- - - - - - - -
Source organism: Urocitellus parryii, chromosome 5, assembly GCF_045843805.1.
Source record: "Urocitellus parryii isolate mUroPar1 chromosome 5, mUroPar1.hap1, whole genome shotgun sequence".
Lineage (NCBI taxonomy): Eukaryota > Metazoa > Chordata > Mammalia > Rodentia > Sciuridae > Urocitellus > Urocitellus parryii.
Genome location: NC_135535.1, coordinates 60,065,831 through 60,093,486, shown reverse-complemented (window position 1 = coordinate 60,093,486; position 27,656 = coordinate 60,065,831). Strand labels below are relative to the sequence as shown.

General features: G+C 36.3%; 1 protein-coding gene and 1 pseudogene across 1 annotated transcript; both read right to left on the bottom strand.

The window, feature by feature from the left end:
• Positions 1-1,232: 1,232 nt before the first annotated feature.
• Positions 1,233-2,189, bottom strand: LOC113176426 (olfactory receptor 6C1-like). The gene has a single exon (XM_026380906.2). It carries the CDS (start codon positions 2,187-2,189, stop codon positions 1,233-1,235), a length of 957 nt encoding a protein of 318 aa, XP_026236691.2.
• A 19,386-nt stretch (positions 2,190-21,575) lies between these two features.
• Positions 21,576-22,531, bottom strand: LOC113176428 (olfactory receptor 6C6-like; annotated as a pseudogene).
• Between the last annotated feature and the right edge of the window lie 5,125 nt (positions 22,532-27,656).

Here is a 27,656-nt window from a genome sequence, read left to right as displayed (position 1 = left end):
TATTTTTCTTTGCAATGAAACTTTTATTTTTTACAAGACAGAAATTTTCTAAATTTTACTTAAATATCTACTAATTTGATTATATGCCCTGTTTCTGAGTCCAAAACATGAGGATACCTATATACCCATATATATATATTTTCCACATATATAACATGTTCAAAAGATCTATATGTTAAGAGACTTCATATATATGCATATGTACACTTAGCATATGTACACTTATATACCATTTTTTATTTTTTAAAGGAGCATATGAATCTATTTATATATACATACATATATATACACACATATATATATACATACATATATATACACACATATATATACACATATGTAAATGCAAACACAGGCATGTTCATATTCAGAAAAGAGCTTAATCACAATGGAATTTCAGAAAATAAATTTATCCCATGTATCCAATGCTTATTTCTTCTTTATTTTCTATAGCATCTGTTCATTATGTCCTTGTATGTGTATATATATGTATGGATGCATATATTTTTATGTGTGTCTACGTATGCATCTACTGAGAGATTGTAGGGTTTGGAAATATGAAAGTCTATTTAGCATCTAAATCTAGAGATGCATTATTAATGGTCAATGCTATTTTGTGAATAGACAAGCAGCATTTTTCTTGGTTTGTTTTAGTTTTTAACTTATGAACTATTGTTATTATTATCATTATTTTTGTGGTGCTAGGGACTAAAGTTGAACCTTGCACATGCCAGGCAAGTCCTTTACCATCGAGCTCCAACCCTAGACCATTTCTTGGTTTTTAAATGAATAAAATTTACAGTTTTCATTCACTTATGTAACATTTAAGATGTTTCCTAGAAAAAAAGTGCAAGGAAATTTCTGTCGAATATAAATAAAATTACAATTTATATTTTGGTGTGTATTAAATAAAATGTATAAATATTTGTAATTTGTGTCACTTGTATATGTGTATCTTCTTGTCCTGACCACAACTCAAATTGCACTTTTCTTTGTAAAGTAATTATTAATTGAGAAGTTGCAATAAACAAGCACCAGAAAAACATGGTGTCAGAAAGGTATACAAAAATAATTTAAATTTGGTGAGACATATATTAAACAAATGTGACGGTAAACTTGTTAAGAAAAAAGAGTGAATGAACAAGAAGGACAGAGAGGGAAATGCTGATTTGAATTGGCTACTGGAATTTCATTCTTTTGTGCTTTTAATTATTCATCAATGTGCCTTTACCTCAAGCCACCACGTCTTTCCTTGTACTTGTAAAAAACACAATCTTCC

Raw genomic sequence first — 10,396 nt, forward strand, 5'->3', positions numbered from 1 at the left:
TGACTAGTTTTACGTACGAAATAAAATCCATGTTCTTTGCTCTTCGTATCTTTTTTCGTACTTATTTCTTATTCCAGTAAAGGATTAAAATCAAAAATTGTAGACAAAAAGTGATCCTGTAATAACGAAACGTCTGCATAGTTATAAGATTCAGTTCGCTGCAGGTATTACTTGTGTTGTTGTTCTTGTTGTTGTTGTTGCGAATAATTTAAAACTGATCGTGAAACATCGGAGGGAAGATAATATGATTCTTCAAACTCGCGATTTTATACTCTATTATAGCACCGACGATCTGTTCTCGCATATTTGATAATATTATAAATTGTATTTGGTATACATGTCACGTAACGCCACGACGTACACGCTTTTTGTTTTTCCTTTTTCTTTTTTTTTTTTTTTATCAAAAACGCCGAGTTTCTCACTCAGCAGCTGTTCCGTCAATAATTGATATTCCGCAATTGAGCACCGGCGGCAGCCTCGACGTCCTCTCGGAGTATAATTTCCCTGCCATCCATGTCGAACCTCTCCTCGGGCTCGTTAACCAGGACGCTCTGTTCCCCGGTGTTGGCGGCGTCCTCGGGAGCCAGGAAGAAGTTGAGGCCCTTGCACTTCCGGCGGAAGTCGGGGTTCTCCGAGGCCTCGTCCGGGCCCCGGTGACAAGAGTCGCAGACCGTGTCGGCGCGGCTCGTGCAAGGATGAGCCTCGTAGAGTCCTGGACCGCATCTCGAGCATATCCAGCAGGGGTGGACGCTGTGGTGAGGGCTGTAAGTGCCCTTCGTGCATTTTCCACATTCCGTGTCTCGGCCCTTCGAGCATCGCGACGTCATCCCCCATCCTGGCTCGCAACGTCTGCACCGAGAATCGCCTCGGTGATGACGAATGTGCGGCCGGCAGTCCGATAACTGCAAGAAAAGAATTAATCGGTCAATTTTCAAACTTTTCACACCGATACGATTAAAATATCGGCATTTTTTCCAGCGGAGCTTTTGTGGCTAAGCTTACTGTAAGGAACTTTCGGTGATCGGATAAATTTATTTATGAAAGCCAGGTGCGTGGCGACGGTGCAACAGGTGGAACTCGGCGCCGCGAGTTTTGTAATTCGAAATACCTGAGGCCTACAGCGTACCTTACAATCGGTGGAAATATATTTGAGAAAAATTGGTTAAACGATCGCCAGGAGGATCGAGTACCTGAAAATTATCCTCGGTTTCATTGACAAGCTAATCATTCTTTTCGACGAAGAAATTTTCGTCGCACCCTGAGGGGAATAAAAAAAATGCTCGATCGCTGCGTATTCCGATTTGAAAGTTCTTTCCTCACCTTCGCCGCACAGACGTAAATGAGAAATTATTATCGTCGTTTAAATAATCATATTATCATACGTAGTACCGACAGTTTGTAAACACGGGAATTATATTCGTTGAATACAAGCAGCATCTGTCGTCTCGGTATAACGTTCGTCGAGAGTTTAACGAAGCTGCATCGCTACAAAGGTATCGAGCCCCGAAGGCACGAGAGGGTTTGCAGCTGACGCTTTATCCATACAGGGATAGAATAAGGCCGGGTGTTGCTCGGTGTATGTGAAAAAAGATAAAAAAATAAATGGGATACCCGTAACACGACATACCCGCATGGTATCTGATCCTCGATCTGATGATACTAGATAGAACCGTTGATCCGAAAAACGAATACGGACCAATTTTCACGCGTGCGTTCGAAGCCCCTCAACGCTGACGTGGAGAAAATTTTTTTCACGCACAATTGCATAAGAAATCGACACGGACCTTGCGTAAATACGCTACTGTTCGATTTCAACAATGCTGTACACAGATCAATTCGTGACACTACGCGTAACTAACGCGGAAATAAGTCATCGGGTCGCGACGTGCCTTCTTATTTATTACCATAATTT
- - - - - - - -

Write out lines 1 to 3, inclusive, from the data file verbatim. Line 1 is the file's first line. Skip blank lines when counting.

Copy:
Source organism: Urocitellus parryii, chromosome 5, assembly GCF_045843805.1.
Source record: "Urocitellus parryii isolate mUroPar1 chromosome 5, mUroPar1.hap1, whole genome shotgun sequence".
Lineage (NCBI taxonomy): Eukaryota > Metazoa > Chordata > Mammalia > Rodentia > Sciuridae > Urocitellus > Urocitellus parryii.